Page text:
18 Types Of Area Rugs for Living Rooms, Bedrooms, Foyers, Bathrooms, Kitchens & More)
Choosing the perfect area rugs for your home, while a big decision, can be relatively painless and fun.
We’ve decided to share our guide detailing the ins and outs of area rugs that any shopper will encounter on the quest for a fresh place to stand.
Our , is a hand tufted floral piece, crafted from recycled materials. We are here to help you find something as striking and personal as this piece, in your own chosen style.
With this guide, we break down the different types of rugs into manageable categories to help you find your unique best purchase,
Since most area rugs are available in a multitude of sizes, the decisions over shape, material, and craft technique are paramount when seeking one for your home.
Read on as we break down these categories into their most prominent types, sharing beautiful product examples for each entry.
The very first consideration you’ll want to take care of is the overall shape of your desired rug. Do you want to fill a specific space, like a hallway or corner? Do you want to center your furniture around a circular piece? These questions and more will help you choose the right shape for your home.
Rectangular shaped area rugs are by far the most common available. Borne in a dizzying variety of looks and materials, this venerable shape can be easily found in any style you prefer.
Runner rugs are designed to line a hallway, to provide a clear walking path through a room, or simply fill any lengthy, narrow space.
Round rugs can be the perfect centerpiece on the floor of a living room, define the space next to a bed or sofa, or simply create a focal point in any space. This floral print example features a striped outer rim design.
Square rugs, like their rectangular brethren, appear in a wide multitude of styles and patterns. This shape can make its home filling a small room or occupying any space near furniture or doorways.
Oval shape often fills lengthy spaces in a room, but is more versatile in placement than rectangular models, with its lack of corners.
One of the more unique cuts of rug you’ll find, the octagonal shape fills a similar role to that of the round rug. With its sharp angles and straight sides, the octagon offers different placement opportunities.
The material your rug is comprised of makes a world of difference in its look and feel. Many materials can be crafted using several techniques, while others are specifically aligned with a specific type of rug build.
Wool, one of the most traditional of materials, can be seen in many varying types of rugs, in hand oven, shag, tufted, and more styles.
Synthetic fibers are increasingly common in rugs, for both their malleability and resistance to stains. The material can be crafted into any shape, color, and pattern.
Jute is a plant based fiber that can be strung into strong threads, making for a strong rug. Our example features a close up picture of the jute texture.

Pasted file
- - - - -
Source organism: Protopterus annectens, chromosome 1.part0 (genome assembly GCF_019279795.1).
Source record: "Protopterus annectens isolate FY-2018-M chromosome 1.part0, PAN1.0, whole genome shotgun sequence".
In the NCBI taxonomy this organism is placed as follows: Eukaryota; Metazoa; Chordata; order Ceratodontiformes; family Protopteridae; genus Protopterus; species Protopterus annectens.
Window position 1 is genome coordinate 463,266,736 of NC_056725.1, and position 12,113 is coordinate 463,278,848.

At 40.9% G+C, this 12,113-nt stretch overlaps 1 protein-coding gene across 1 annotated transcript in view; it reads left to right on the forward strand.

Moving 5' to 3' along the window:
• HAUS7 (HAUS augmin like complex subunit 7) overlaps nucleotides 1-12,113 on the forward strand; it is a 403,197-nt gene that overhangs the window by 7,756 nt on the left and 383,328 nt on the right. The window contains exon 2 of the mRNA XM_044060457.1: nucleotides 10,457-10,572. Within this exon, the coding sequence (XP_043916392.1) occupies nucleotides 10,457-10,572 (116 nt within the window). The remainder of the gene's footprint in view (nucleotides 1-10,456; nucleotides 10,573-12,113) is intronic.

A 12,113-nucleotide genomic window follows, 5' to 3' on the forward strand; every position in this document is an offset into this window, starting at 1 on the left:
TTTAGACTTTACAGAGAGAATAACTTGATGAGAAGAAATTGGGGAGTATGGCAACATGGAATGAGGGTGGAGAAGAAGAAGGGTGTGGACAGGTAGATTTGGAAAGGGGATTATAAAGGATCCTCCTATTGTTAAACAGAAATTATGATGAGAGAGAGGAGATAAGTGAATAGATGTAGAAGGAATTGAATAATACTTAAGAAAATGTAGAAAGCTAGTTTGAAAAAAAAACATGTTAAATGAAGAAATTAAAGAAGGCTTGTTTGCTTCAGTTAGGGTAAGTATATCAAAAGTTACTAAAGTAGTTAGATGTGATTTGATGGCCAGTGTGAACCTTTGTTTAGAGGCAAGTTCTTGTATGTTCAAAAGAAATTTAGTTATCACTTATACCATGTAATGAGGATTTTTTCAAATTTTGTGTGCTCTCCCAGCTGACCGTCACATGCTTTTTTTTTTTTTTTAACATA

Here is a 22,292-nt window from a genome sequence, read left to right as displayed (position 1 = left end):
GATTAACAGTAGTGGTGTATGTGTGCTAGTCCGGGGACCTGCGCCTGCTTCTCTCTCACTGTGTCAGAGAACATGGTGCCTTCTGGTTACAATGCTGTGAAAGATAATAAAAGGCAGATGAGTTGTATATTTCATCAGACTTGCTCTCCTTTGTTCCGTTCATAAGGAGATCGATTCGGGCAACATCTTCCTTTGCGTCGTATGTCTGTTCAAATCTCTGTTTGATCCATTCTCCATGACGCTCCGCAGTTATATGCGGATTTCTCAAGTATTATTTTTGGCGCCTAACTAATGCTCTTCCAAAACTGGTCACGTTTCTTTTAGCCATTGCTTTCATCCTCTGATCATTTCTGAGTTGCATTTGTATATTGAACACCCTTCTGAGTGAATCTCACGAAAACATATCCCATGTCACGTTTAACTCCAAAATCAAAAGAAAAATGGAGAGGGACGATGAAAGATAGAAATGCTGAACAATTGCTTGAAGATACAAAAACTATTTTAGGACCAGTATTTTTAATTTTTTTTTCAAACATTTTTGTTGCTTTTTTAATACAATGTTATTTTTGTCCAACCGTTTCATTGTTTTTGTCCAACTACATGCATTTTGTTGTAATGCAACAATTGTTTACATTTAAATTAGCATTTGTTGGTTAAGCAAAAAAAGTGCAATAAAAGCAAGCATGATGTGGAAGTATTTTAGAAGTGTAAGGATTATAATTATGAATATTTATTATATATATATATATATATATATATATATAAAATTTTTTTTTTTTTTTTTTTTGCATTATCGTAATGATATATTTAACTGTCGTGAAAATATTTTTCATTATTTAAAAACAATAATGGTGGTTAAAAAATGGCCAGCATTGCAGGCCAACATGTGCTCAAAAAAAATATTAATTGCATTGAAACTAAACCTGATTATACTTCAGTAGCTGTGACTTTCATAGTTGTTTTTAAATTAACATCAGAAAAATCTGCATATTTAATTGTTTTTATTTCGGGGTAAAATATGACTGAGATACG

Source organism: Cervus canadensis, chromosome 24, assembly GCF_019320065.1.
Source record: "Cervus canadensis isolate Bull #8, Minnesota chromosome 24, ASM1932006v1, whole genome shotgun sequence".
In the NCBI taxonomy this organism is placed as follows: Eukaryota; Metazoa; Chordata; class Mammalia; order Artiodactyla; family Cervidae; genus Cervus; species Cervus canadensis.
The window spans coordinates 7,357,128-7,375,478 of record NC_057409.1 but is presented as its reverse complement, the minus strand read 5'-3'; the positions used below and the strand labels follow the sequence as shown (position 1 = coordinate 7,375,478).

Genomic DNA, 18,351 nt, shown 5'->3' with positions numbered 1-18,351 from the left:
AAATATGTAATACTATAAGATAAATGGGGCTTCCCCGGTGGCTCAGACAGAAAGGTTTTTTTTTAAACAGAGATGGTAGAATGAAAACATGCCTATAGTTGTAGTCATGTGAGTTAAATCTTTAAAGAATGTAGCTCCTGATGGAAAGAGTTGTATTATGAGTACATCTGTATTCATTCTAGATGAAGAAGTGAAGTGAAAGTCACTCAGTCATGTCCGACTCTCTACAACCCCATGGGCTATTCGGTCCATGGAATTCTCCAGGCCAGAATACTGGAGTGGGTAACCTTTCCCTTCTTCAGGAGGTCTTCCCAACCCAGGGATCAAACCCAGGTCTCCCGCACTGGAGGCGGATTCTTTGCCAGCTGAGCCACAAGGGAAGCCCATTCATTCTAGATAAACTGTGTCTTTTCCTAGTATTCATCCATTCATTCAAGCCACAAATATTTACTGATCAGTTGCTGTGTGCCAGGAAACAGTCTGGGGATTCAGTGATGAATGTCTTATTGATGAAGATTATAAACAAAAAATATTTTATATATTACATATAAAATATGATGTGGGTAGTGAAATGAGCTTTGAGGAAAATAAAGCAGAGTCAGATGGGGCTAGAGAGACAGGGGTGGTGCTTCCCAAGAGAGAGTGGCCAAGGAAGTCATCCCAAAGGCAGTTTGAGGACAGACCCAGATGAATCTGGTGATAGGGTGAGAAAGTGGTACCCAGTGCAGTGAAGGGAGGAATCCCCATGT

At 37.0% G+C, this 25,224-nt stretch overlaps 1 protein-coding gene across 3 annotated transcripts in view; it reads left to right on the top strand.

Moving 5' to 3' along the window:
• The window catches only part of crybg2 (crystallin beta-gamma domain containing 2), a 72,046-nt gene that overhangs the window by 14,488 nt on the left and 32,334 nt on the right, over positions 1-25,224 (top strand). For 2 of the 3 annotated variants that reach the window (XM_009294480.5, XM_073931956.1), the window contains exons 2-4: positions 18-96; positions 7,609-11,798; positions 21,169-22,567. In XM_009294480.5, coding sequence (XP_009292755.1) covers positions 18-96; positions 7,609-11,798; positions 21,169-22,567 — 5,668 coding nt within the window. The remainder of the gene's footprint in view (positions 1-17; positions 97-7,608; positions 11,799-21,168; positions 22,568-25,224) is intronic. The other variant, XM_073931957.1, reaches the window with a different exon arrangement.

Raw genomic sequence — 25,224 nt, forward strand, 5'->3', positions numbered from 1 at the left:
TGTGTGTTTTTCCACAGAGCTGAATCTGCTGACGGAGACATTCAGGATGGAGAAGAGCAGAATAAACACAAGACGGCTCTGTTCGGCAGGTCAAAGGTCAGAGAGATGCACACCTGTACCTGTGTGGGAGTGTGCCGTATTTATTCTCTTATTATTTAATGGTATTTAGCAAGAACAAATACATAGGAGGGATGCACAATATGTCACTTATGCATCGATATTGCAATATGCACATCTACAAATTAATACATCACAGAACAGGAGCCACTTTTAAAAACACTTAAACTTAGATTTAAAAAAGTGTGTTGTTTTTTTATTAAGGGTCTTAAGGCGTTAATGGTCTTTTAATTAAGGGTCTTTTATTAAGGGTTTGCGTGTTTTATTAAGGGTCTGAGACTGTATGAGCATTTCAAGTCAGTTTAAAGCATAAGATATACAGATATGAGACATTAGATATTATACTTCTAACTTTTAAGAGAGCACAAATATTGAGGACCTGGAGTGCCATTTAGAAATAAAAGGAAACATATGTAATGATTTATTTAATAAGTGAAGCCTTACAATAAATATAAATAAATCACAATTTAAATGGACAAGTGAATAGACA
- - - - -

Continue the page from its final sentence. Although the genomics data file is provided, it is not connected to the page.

Cotton comprises the softest fibers you’re likely to find a rug in. Versatile, strong, and pliant, cotton rugs often make a great counterpoint to hardwood flooring, as in our example model.
Silk gives a soft and luxurious touch to any piece of furniture it’s woven into. This particular rug features an intricate pattern in rectangle form.
Acrylic is a plastic based material, often found in modern carpets and rugs. The fibers are stain resistant, strong, and can be dyed and patterned like cotton or wool.
The crafting technique of your rug will define, possibly more than the material, how the rug feels on your feet. This is where the texture and surface detail comes in, and where patterns are formed. The technique is an important indicator of overall style and usage for any rug.
Hand-woven rugs used to be a household staple before modern manufacturing made pile the most popular approach. Woven rugs will often feature concentric circular patterns, with a thick texture. Our featured oval example holds a varying color pattern.
Tufted rugs utilize the most common manufacturing practice for carpets worldwide, with a pile injected into a backing material, which is itself bonded to a secondary backing material. These give a soft, plaint touch to the foot, and allow for a range of colors and patterns.
One of the most striking rug crafting techniques, knotting is achieved via artisans meticulously tying thousands of individual knots to form the rug surface. Our featured example boasts a galaxy of colors in its knotted leather construction.
Braided rugs area sub-category of woven designs, featuring a cross braided design in the weave. This makes for often intricate, highly detailed patterns. Our round example model features a bursting pinwheel of color that complements the shape.
Shag rugs boast a long, thick shag that offers the ultimate in softness underfoot. These are dense rugs, great for softening the tone and walking space of any living room.
A dhurrie is a thick flat-woven rug used traditionally in India as floor-coverings. While technically separate from an actual rug, the dhurrie is most often used in the same manner, and counts for our purposes.
Related Galleries You May Enjoy:
18 Types Of Ceiling Lights (Complete Guide) | 20 Types Of Ottomans | 22 Types of Dining Tables (Extensive Buying Guide) | 22 Types Of Coffee Tables (Ultimate Buyers Guide) | Ultimate Desk Buying Guide